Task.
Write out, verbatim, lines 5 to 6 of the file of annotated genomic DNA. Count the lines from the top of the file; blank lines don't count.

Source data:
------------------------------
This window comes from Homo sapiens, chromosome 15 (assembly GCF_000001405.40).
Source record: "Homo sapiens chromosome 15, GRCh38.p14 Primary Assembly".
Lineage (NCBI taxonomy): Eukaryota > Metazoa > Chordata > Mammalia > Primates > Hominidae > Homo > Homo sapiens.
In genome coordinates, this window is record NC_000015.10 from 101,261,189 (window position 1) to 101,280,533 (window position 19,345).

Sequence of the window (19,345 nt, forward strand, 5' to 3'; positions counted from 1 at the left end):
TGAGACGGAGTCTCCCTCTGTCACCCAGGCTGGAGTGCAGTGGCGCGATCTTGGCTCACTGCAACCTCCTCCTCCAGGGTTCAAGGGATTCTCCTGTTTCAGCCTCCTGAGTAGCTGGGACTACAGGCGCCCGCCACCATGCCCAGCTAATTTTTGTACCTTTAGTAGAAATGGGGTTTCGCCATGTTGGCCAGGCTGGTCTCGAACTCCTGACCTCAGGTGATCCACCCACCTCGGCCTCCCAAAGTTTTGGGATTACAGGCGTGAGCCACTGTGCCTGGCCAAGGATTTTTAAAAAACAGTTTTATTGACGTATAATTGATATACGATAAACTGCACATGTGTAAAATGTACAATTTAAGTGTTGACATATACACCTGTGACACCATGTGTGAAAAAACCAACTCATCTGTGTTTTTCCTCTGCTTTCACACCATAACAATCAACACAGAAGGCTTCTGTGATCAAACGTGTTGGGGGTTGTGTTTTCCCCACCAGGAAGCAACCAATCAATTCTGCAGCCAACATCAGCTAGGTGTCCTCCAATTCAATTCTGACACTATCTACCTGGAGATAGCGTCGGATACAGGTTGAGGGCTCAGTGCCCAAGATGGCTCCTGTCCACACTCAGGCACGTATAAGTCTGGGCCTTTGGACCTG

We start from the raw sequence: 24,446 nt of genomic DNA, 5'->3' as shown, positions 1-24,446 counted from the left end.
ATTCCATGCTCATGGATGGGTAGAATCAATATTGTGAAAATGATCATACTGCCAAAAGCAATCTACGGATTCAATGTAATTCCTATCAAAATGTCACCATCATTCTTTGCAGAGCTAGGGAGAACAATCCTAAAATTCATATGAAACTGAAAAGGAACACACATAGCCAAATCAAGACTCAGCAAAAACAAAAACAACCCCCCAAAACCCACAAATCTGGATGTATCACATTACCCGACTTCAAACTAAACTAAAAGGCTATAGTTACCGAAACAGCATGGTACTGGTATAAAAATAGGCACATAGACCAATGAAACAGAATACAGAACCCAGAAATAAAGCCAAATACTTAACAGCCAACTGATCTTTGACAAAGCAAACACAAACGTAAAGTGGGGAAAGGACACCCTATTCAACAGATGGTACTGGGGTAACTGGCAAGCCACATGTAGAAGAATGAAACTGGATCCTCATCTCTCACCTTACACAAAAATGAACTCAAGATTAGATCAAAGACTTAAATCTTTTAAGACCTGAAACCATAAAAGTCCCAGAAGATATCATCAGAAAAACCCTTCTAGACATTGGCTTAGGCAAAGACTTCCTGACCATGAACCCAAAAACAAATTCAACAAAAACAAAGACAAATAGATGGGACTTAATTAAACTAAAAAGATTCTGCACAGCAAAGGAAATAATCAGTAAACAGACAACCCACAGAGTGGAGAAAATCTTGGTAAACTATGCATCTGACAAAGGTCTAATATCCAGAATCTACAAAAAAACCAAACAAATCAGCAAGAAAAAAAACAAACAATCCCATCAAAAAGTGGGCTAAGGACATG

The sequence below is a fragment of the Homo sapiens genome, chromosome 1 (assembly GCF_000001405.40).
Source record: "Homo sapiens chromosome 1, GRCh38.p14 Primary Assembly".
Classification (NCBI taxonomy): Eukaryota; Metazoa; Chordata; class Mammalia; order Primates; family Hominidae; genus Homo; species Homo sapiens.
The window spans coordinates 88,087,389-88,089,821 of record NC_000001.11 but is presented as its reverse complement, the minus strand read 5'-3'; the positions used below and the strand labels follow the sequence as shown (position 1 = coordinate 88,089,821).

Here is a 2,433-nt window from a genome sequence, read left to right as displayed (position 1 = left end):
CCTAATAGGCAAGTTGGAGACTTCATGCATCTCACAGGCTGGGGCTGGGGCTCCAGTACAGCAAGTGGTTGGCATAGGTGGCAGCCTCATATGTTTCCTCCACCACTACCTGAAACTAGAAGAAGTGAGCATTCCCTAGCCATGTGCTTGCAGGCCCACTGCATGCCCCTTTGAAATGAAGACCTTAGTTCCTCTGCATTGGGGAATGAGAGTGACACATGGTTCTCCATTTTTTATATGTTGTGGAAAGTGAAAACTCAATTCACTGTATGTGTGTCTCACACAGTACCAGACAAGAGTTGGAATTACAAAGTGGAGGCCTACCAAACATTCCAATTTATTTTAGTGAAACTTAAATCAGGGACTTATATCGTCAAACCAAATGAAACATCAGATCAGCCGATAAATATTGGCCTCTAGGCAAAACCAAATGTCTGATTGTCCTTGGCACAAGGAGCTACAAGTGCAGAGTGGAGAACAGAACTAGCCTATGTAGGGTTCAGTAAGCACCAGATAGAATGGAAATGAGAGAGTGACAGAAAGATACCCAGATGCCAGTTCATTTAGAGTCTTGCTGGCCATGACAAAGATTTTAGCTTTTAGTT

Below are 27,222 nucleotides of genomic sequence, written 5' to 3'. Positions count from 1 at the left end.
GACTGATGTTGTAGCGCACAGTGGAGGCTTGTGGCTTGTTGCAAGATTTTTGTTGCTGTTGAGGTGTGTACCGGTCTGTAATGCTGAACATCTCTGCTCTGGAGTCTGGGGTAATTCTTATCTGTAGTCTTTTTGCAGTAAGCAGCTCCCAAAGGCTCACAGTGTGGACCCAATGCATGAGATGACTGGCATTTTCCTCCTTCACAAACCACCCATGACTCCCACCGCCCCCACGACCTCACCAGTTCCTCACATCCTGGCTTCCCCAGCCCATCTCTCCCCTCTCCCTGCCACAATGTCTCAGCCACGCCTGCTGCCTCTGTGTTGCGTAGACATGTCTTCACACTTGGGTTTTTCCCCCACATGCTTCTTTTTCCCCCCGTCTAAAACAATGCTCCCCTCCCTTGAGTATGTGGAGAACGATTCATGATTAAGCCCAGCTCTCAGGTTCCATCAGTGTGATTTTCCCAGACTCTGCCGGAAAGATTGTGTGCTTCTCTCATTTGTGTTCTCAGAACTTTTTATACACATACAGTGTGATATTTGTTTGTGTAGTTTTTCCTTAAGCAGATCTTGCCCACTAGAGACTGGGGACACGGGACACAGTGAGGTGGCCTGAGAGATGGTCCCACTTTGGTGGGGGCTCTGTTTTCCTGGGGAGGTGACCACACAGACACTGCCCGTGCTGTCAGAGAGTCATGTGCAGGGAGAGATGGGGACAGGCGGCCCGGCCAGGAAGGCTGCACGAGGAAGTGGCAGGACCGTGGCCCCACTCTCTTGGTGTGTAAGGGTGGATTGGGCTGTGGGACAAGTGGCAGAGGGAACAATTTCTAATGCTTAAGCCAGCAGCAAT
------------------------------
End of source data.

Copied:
Sequence of the window (19,345 nt, forward strand, 5' to 3'; positions counted from 1 at the left end):
TGAGACGGAGTCTCCCTCTGTCACCCAGGCTGGAGTGCAGTGGCGCGATCTTGGCTCACTGCAACCTCCTCCTCCAGGGTTCAAGGGATTCTCCTGTTTCAGCCTCCTGAGTAGCTGGGACTACAGGCGCCCGCCACCATGCCCAGCTAATTTTTGTACCTTTAGTAGAAATGGGGTTTCGCCATGTTGGCCAGGCTGGTCTCGAACTCCTGACCTCAGGTGATCCACCCACCTCGGCCTCCCAAAGTTTTGGGATTACAGGCGTGAGCCACTGTGCCTGGCCAAGGATTTTTAAAAAACAGTTTTATTGACGTATAATTGATATACGATAAACTGCACATGTGTAAAATGTACAATTTAAGTGTTGACATATACACCTGTGACACCATGTGTGAAAAAACCAACTCATCTGTGTTTTTCCTCTGCTTTCACACCATAACAATCAACACAGAAGGCTTCTGTGATCAAACGTGTTGGGGGTTGTGTTTTCCCCACCAGGAAGCAACCAATCAATTCTGCAGCCAACATCAGCTAGGTGTCCTCCAATTCAATTCTGACACTATCTACCTGGAGATAGCGTCGGATACAGGTTGAGGGCTCAGTGCCCAAGATGGCTCCTGTCCACACTCAGGCACGTATAAGTCTGGGCCTTTGGACCTG